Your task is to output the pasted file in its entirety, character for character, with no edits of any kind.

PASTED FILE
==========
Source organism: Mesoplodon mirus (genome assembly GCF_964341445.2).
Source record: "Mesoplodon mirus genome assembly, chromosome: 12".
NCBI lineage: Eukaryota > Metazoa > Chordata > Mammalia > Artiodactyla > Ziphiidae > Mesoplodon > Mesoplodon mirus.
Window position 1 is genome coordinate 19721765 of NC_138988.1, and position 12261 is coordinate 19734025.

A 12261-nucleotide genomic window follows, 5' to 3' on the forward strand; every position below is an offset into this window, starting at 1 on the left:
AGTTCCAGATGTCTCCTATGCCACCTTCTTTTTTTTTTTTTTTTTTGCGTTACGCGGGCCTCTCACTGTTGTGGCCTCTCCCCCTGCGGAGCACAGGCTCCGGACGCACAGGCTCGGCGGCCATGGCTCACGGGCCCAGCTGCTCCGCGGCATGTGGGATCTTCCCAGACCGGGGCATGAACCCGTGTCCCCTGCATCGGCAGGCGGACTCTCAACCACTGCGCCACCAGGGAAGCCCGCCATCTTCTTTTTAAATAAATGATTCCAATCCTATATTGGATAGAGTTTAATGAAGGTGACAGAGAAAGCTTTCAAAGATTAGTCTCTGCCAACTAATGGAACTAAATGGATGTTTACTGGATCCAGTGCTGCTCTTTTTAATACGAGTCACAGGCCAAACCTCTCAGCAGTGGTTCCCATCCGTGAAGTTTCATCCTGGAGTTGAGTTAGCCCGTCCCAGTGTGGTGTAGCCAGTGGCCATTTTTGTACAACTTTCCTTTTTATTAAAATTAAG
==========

Source organism: Mesoplodon mirus (genome assembly GCF_964341445.2).
Source record: "Mesoplodon mirus genome assembly, chromosome: 12".
NCBI lineage: Eukaryota > Metazoa > Chordata > Mammalia > Artiodactyla > Ziphiidae > Mesoplodon > Mesoplodon mirus.
Window position 1 is genome coordinate 19721765 of NC_138988.1, and position 12261 is coordinate 19734025.

A 12261-nucleotide genomic window follows, 5' to 3' on the forward strand; every position below is an offset into this window, starting at 1 on the left:
AGTTCCAGATGTCTCCTATGCCACCTTCTTTTTTTTTTTTTTTTTTGCGTTACGCGGGCCTCTCACTGTTGTGGCCTCTCCCCCTGCGGAGCACAGGCTCCGGACGCACAGGCTCGGCGGCCATGGCTCACGGGCCCAGCTGCTCCGCGGCATGTGGGATCTTCCCAGACCGGGGCATGAACCCGTGTCCCCTGCATCGGCAGGCGGACTCTCAACCACTGCGCCACCAGGGAAGCCCGCCATCTTCTTTTTAAATAAATGATTCCAATCCTATATTGGATAGAGTTTAATGAAGGTGACAGAGAAAGCTTTCAAAGATTAGTCTCTGCCAACTAATGGAACTAAATGGATGTTTACTGGATCCAGTGCTGCTCTTTTTAATACGAGTCACAGGCCAAACCTCTCAGCAGTGGTTCCCATCCGTGAAGTTTCATCCTGGAGTTGAGTTAGCCCGTCCCAGTGTGGTGTAGCCAGTGGCCATTTTTGTACAACTTTCCTTTTTATTAAAATTAAG